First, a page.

When Ford decided that the rear-drive Fox chassis Mustang would get a stay of execution in the later 1980s, the car that had been tapped to replace it, a front-driver sport coupe developed with Mazda, was just about done. From a business perspective, once you’re that far along, you’re either committed or you will be taking one hell of a bath financially. With the Taurus/Sable program officially in “betting the company on it” territory, the ST-16 program was too far in to go away and no matter how many angry letters were aimed at Ford decrying a Japanese-bred front-drive car, so long as it didn’t wear a Mustang badge on it, there was hope. So the company reached back to a series of concept cars from the early 1980s and we got the Ford Probe, the butt of jokes for years to come from giggling teenagers who stuck the word “anal” in front of any Ford product name for a laugh.
Here’s the thing, though: the first-gen Probe did very well and the second-gen model that ran from 1993-97 could punch well above it’s weight. In fact, we’ve seen this first-hand…the first year that the King of the Heap racing series was ran at NCM Motorsports Park, the “Cold Lotion” team’s Probe was so dominant that the model range is banned in the rules. Nothing came close to kicking the car’s ass in the beater championship, and after it’s forced retirement from KOTH, that car has moved on to SCCA victories and antics that have chapped many a high-falutin’ buttcheek or two.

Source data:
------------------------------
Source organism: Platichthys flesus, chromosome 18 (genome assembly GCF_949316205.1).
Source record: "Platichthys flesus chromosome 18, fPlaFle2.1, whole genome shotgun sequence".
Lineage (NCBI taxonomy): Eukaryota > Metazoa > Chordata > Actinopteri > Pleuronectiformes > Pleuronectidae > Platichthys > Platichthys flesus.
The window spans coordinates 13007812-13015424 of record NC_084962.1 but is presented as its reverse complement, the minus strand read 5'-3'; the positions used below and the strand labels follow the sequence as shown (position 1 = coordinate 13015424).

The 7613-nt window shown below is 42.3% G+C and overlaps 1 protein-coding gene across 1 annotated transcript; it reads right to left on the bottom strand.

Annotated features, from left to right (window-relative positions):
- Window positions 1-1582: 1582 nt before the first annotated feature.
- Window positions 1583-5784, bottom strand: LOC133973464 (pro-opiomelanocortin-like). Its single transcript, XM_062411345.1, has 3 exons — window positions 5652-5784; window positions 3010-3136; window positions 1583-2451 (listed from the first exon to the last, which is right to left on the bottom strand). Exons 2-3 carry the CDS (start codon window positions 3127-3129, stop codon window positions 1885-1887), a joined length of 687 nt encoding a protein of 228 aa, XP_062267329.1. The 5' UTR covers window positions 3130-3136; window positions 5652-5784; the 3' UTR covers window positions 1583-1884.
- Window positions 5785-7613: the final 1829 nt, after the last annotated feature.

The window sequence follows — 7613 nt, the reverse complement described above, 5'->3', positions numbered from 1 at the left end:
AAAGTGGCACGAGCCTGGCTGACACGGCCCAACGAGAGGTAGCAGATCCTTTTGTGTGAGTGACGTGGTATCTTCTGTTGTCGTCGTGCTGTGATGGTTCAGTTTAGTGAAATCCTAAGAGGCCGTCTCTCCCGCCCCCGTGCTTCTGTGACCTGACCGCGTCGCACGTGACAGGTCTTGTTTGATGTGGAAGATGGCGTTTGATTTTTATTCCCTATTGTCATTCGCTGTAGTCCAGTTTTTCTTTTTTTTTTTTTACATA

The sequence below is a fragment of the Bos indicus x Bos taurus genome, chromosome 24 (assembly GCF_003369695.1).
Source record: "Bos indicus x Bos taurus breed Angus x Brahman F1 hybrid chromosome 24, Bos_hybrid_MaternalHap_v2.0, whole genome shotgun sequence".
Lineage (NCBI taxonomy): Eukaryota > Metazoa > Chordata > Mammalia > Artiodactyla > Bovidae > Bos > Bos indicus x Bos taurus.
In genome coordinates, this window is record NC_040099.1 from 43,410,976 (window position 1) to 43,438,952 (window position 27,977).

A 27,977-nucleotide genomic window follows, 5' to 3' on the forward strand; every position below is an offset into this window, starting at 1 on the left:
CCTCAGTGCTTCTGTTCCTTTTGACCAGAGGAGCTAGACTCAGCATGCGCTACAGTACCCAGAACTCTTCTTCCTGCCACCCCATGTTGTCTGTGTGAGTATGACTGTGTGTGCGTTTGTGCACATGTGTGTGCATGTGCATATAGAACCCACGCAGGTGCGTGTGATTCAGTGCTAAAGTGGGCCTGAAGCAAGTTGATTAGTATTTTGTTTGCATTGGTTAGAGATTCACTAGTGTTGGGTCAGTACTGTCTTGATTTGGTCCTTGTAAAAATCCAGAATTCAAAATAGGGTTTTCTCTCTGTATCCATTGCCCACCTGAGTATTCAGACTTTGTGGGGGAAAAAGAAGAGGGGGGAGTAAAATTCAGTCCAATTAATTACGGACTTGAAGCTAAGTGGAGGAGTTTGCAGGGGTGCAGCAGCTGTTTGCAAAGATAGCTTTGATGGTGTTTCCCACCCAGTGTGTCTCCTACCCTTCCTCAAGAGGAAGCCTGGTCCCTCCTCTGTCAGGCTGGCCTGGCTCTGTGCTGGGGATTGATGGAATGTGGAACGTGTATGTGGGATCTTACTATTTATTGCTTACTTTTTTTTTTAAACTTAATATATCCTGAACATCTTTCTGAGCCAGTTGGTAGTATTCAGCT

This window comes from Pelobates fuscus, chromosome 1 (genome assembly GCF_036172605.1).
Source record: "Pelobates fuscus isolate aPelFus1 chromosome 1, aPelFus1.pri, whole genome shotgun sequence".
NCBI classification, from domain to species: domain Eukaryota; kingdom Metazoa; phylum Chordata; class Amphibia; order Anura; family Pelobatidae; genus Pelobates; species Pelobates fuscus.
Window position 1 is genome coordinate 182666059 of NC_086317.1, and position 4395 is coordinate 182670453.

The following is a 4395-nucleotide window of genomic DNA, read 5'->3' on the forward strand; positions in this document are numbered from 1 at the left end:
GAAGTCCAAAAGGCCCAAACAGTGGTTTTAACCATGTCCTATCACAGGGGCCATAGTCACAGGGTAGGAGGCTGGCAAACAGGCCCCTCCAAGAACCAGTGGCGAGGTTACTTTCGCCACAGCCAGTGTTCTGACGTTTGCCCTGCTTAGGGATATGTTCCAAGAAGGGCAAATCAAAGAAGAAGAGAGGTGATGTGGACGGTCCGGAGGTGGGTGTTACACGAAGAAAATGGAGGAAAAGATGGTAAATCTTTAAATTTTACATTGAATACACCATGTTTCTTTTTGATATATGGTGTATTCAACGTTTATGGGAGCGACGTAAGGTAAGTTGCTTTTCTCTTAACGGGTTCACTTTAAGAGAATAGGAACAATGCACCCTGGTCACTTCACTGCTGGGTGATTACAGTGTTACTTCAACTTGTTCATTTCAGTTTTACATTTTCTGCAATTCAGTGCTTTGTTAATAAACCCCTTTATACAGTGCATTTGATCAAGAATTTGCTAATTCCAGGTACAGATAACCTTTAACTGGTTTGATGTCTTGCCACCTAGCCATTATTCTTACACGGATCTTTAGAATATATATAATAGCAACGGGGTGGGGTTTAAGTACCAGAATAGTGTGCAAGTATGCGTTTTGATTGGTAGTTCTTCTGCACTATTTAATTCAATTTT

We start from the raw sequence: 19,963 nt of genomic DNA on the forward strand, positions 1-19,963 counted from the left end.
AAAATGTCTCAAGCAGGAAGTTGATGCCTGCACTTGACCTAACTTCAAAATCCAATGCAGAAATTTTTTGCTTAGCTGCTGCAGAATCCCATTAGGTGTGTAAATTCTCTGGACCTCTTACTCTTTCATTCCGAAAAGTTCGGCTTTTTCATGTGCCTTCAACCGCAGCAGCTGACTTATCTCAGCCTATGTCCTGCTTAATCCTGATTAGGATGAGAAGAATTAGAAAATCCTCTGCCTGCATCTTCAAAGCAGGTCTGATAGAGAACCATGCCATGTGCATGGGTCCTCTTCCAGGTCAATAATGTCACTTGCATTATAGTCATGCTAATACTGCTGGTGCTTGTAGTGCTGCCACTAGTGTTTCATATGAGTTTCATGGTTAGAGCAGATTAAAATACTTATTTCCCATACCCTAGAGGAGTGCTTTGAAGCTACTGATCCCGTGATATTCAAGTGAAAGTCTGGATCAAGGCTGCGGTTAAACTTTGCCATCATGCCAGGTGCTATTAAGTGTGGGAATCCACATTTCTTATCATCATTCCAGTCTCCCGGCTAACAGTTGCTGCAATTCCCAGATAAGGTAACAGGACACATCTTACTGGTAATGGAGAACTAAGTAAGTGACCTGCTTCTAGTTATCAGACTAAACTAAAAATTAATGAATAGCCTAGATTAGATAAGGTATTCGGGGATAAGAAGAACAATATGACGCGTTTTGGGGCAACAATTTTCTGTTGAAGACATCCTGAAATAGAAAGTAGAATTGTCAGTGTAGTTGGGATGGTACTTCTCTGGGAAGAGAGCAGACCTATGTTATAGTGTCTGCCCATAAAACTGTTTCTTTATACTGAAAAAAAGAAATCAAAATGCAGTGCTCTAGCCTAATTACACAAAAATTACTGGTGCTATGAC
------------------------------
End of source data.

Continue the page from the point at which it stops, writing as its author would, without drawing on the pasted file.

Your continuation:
So, for today’s cheap-car thrills, we have a 1996 Probe that’s well-worn but still mobile. Why are we looking at this Probe? Easy: you know that whole “Pro Commuter” thing I’ve mentioned a time or two, regarding a car that can be a perfect daily and yet somehow not suck? That’s what I’m getting at here. You’ve got a five-speed, a handling package that shouldn’t be as good as it is, two useable front seats and a spacious cargo area thanks to the liftback design. The 2.5L V6 should make for some entertaining driving, and bless that five-speed transaxle…an automatic would’ve made us keep looking. A few trim pieces here and there and a cleaning like nobody’s business and we’d say that for daily duty, a Probe is…ok, will you just quit with the snickering already?